Eric watches with intent delight as balloons float overhead.

Eric and Katie amid the balloons

Excitement right out of the car! Katie has really been loving to see hot air balloons this year, so she was pretty jazzed up by this whole thing!

Balloons in the glorious Temecula sky.

Dozens of balloons…

Ready to lift…

Balloons over a winery that we found along a dirt road.

We had the chance to talk about some of the science behind the rising of the balloon.

Such a fun way to start the day!!

My mom had the idea last night to attend a fundraising barbecue in our neighborhood for a little fourth-grade girl, Bethany, who has been living with leukemia. Friends and neighbors organized the fundraiser to help Bethany obtain a bone marrow transplant. Lunch cost $5.00 with all proceeds to benefit Bethany, and we could also make additional donations.

Katie and I talked last night about having a heart of charity. We’ve given toys at Christmas a couple of times, yet I have been painfully aware of the need (for my own self) to step up my involvement in philanthropy at the level it used to be. It is an area that is too random in my life right now, and I have spent some time recently researching projects in the area. One of the biggest challenges is finding a philanthropy that I can do with my children. Even if we cannot always give gifts of money, we certainly can give of our time and effort. In our more modern climate, it can be easy for people to argue that everyone needs to look out for himself, yet I disagree. I think acts of charity and service to others make the world a better place, a kinder place, a place of goodness. When we put goodness out into the universe, that goodness is never wasted. I have long felt called to help children, in particular, and was fortunate to do so for a long time as an Assisteen through Operation Book Worm. In high school and college, too, it was so easy to find various projects; now, as an adult I regret that I feel more out of touch with what all those opportunities are. I want to teach my children what a charitable love for others feels and looks like. For me that charitable love is an important part of connection with others in this universe.

So Katie and I had a great talk last night. I told her that I would not make her give any of her money in charity—authentic charity can never be forced. We talked about Bethany and why she could use the help. At first Katie thought that, if she were to give anything, it would have to be ALL her money. We talked about how to choose when and what to give, that it is okay to set aside for charity as well as for ourselves. At the end of the talk, she wasn’t sure how she felt about it. She wasn’t sure she wanted to share some of her coins from her piggy bank. I told her that was okay, and I sincerely meant it. I know my daughter—if she has time to think about something, she often ends up doing the kind thing. She just needs to be released from the pressure of decision in the moment.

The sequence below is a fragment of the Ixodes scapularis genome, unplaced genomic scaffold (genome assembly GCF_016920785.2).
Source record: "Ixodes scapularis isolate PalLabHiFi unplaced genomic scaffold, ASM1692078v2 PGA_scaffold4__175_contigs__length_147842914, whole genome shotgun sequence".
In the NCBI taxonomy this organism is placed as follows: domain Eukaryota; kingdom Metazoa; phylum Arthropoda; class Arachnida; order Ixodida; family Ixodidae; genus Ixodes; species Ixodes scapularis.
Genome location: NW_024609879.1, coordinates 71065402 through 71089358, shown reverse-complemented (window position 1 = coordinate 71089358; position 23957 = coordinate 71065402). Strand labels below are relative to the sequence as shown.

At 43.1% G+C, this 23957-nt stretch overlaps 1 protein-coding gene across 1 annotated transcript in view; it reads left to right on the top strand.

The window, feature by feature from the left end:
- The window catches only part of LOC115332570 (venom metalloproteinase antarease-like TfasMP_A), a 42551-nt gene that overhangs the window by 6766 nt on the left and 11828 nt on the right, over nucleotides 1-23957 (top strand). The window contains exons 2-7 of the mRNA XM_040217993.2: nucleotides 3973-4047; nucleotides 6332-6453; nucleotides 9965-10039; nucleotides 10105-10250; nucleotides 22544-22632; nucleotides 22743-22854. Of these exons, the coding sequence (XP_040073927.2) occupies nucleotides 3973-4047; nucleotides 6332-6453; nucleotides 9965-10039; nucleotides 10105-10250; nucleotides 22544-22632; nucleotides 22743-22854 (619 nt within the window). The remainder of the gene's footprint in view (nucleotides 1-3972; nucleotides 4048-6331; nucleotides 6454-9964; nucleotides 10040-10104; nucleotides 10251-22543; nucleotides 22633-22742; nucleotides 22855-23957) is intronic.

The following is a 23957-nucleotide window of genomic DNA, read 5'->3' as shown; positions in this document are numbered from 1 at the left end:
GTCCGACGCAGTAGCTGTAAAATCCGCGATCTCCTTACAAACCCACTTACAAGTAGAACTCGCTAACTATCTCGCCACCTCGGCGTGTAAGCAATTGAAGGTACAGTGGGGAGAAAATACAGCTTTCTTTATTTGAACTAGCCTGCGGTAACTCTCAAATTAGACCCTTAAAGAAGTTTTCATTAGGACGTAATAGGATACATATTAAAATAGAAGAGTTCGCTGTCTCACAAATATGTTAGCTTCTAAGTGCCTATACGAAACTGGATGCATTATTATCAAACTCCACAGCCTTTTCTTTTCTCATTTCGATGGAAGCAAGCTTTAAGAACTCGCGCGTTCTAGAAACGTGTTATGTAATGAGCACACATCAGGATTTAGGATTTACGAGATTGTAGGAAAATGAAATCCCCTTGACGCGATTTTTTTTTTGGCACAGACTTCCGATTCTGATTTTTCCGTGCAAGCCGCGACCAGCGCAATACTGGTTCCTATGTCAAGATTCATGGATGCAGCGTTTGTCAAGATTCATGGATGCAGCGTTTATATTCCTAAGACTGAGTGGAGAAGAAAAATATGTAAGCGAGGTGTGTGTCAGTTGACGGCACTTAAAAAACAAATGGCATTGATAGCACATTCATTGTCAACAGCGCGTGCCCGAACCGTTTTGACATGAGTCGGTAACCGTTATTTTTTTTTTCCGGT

As we were getting ready to go, I gave her a little velvet jewelry pouch and told her she could use it to carry her donation, if she felt like giving. She wanted to get down her piggy bank, and we talked about what felt like an appropriate amount. I told her what I was going to add, and we figured out what we would be giving up in the real world (something we might otherwise buy) in order to do this for someone else.

We met up with my mom, and we all walked to the barbecue.

Katie with her coins in the “charity bag.”

When we got there, she got to pour in her coins into the collection. It was a happy moment for her, all positive and good-feeling. It was a time of building empathy, a means of looking outside of herself and seeing the larger world and the people in it who might be hurting. This was the start of a good journey for her as a person…

We do not need to travel the world—although it is sure nice and anyone can take me on a trip anytime!—in order to build our character. Character and adventure and love for life are here, right before us, right in our hands, everyday.

Our character is our pair of ruby slippers, and that character always brings us home to our authentic selves.